Living Tongues Institute for Endangered Languages has identified roughly twenty Language Hotspots, areas of the world that are urgently in need of action and should be the areas of highest priority in planning future research projects and channeling funding streams. Language Hotspots represent areas where we find a concentration of three logically independent factors, a high average level of endangerment, a high degree of linguistic diversity (calculated on the level of language family not individual language) and a low average level of prior documentation.
The “Language Hotspots” approach was conceived and developed by Dr. Gregory D. S. Anderson and Dr. K. David Harrison at the Living Tongues Institute for Endangered Languages. It is a radically new way to look at the distribution of global linguistic diversity, to assess the threat of extinction, and to prioritize research. We define hotspots as concentrated regions of the world having the highest level of linguistic diversity, the highest levels of endangerment, and the least-studied languages. Rather than simply counting languages, Hotspots take into account the number of language families (which we call “genetic units”) represented in an area to calculate linguistic diversity. Along with our research focusing on Language Hotspots, we are dedicated to raising awareness about endangered languages in the following manner:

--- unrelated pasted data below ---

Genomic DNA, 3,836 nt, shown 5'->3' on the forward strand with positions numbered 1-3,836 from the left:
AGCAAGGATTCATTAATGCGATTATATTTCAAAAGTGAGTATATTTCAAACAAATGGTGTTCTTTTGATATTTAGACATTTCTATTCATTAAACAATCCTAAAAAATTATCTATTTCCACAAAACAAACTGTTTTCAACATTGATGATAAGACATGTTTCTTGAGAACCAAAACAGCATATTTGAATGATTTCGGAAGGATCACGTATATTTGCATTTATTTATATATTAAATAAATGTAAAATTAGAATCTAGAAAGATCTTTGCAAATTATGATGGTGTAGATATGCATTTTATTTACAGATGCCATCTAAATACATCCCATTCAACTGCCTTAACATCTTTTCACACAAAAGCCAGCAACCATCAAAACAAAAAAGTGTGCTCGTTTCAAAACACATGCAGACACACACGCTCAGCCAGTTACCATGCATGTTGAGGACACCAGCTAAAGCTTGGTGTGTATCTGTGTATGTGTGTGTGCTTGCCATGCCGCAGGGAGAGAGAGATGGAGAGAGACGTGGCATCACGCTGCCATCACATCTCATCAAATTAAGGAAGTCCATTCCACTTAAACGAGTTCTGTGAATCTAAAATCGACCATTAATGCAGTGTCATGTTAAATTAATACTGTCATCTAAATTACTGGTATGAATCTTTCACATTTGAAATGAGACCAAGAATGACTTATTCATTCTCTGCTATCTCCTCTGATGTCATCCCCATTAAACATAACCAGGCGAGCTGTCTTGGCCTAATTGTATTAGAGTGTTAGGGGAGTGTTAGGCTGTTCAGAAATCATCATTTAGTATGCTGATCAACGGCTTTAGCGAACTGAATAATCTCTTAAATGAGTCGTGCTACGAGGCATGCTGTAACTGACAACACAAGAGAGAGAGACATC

- to help promote widespread social awareness of the global language extinction crisis,
- to comprehensively document poorly known endangered languages,
- to get up-to-date information on numbers of speakers, contemporary use and levels of endangerment an community-driven language movements on a the world’s endangered languages, where and when appropriate
- to provide support in the form of language technology kits and community training and capacity building,
- to help support these indigenous movements in language revitalization and maintenance,
- to provide a forum for endangered language media products to be enjoyed by the broadest spectrum of the public and endangered communities alike.